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Thursday, 03 December 2020
The “A” Word Print
Sunday, 18 December 2005
For the record, I despise the word “attachment.” It conjures up all sorts of images of the “attached” (aka “angels”) vs. the “unattached” (aka “monsters.”) It’s the age old story of the “haves” and the “haves not” or the “attached” and the “attached not.” But it just isn’t that clear cut.

Parents have told me “my child is perfectly attached.” One glance confirms they’re right. The child is attached at the hip…and so insecure that he has to go with Mom even for the moment it takes her to go to the bathroom. I’ve seen kids who “attached” at the airport. (So being “attached” means that you’re happy to go home with a perfect stranger?) And I’ve heard about kids who have night terrors every night yet seem fine when they’re awake, so parents are certain it doesn’t have anything to do with the “A” word.

People assume that a child who is struggling with attachment looks like he doesn’t like his parents or doesn’t want to be close to them. So often, this just isn’t the case. My child may relax in my arms and hug me on a regular basis. Then we go somewhere where there is a big crowd. He stays with me, appropriately. Yet after we come home he may not sleep well or he may seem angry or restless or just plain old discombobulated! The rest of the world (who have all parented before!) tells me this just means he’s tired or hungry. Yet I know that his anxious attachment shows up after he’s been around a lot of people. And tiredness and hunger can turn mild feelings of unease into meltdowns.

The “A” word hit me hard this week. S, a friend whose daughter arrived home from Korea several years ago and just two weeks after our child did, called to talk about her daughter’s speech problems. I wondered aloud if it could be related to early trauma. Upon reflection, S realized that what she is seeing may indeed be connected to attachment. She says, “I guess I could see all the things that fit my daughter, yet I could also chalk all those things up to ‘just being her.’ She knew who we were vs. stranger (or even other family members) yet would be okay going to the church nursery. She was never overly clingy nor okay going to just anyone. She has always loved being held, never had problems with eye contact, yet never wanted to be held chest to chest with her head on our shoulders. See, small things that by themselves could be explained away, yet together could paint a picture. Perhaps a bit of denial thrown in for good measure.” S is lucky; she put the “A” puzzle together while her daughter is still young.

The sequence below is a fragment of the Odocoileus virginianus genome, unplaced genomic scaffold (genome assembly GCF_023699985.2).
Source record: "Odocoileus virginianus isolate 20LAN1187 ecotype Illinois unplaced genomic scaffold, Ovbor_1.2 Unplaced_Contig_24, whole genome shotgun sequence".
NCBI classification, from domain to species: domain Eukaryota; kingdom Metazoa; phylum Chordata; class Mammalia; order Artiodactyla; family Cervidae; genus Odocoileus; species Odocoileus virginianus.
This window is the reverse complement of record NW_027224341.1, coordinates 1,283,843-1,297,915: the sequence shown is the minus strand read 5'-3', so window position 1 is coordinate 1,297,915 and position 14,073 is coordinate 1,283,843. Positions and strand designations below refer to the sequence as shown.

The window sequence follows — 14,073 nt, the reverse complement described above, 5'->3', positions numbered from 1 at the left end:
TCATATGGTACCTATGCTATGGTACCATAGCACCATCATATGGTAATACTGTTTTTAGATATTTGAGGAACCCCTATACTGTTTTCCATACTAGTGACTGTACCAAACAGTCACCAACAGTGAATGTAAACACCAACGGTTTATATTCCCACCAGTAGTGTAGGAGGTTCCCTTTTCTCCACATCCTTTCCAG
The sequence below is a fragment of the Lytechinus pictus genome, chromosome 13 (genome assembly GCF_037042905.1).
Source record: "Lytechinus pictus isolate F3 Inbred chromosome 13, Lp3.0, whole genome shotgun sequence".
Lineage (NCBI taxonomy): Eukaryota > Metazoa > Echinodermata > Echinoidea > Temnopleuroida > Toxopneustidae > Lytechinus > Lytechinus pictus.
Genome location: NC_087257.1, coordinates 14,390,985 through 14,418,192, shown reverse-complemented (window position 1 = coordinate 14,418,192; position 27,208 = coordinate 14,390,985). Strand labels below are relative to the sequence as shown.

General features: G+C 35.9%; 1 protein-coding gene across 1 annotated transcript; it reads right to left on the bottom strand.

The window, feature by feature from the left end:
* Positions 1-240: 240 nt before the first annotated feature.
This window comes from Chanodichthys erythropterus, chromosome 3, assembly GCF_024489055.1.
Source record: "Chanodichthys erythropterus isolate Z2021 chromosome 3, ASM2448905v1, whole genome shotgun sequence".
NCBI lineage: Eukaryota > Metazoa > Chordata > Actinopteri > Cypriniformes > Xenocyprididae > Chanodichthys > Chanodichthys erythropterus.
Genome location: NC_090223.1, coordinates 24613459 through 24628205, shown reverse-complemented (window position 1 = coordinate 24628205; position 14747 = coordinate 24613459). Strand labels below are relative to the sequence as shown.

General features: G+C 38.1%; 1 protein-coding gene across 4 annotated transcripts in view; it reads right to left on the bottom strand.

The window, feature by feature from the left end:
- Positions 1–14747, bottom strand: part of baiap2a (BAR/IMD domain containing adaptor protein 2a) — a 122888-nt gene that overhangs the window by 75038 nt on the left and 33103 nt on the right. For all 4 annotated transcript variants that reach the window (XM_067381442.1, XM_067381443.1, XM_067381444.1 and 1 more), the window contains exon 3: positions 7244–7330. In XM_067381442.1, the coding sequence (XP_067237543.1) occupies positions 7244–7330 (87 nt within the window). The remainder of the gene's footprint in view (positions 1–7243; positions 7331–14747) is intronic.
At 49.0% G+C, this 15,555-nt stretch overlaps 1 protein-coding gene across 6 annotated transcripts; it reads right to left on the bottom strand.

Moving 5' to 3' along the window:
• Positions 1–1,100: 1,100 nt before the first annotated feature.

On the one hand, the “A” word is a factor for our adoptive children. But we’re working toward attachment with all our children, adoptive or bio, step or foster. Our marriage and relationships with friends are affected by our own attachment strength. Everyone in the entire world is on the attachment continuum—a line that runs from the Mother Teresas to the Charles Mansons of the world. And if we’re working to move our children in a positive direction, we are working on attachment…whether we like the “A” word or not.


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